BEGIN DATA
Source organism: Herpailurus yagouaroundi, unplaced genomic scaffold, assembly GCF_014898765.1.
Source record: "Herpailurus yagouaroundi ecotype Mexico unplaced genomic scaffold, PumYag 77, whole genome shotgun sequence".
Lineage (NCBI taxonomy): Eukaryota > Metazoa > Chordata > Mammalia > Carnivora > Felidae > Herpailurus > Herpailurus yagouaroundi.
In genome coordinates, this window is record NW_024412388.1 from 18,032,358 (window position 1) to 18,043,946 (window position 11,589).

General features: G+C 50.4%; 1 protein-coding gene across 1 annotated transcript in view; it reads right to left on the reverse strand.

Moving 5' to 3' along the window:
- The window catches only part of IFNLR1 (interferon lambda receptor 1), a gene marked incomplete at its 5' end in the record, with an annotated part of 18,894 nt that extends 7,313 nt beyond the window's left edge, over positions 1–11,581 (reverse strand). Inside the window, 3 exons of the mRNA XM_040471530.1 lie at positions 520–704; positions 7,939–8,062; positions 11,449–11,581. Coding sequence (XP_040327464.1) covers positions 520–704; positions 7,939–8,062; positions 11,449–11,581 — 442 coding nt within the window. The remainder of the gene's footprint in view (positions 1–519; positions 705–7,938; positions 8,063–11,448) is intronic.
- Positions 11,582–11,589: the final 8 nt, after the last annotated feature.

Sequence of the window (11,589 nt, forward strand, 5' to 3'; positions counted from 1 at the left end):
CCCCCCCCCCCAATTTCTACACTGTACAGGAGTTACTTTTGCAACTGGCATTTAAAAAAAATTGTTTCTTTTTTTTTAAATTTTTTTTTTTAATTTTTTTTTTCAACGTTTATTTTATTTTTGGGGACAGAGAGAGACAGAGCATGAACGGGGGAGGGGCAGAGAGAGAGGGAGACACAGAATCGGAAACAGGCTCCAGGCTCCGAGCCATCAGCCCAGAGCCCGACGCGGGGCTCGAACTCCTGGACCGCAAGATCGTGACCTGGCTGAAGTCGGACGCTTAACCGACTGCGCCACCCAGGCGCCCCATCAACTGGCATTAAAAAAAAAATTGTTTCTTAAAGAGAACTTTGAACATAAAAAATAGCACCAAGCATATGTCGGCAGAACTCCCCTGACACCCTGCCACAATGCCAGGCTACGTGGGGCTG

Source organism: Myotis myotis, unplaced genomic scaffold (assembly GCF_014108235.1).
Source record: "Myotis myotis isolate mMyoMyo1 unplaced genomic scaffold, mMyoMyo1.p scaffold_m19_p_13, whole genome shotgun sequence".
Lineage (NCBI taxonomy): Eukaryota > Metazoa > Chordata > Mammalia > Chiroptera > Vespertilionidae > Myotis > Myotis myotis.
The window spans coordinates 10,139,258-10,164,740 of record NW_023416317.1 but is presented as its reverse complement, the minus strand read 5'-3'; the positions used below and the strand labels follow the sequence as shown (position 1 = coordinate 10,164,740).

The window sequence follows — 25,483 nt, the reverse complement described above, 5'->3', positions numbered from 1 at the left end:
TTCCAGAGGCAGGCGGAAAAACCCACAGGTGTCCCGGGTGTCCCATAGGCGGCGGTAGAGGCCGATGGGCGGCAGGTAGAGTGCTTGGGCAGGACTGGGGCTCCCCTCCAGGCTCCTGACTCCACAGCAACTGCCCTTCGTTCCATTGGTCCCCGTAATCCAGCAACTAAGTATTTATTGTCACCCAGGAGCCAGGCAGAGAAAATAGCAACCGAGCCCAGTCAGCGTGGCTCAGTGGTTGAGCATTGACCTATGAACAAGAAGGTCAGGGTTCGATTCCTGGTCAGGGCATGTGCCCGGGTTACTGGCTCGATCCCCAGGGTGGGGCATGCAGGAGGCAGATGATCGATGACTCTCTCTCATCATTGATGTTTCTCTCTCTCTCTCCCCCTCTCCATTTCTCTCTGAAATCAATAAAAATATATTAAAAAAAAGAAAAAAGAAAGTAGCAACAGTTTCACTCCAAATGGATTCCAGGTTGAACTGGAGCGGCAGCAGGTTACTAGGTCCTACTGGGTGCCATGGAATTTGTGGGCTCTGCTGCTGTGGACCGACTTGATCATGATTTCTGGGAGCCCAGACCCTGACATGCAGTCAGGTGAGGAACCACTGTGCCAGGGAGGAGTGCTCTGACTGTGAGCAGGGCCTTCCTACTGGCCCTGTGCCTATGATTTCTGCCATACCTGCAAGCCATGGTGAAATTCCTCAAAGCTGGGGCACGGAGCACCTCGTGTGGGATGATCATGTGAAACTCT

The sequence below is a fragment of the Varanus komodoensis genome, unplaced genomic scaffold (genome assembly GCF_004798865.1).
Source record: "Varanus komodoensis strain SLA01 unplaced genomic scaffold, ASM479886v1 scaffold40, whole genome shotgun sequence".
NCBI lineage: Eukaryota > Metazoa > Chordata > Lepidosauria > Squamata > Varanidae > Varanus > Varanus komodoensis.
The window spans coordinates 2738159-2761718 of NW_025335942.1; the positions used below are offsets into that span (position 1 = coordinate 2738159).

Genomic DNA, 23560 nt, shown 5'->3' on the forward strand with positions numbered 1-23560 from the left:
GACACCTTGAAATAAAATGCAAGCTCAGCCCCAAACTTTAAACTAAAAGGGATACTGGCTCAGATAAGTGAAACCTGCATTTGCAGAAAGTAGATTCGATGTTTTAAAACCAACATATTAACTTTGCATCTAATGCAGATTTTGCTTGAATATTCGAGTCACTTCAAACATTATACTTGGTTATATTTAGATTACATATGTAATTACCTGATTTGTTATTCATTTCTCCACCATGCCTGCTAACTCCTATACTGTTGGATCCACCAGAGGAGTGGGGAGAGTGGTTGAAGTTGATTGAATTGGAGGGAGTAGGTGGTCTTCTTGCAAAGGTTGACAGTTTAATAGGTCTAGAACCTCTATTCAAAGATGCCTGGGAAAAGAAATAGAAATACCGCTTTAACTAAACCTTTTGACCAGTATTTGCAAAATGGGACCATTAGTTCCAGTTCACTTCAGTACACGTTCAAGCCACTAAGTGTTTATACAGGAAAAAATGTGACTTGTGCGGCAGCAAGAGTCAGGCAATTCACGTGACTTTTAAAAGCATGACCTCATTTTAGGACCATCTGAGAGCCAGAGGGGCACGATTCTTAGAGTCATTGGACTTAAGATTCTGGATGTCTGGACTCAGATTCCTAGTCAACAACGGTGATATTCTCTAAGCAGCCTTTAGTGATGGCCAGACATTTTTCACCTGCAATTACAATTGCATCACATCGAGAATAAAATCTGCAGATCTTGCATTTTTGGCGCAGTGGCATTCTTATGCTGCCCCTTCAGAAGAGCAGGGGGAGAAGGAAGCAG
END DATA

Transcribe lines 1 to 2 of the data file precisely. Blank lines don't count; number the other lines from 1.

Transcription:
Source organism: Herpailurus yagouaroundi, unplaced genomic scaffold, assembly GCF_014898765.1.
Source record: "Herpailurus yagouaroundi ecotype Mexico unplaced genomic scaffold, PumYag 77, whole genome shotgun sequence".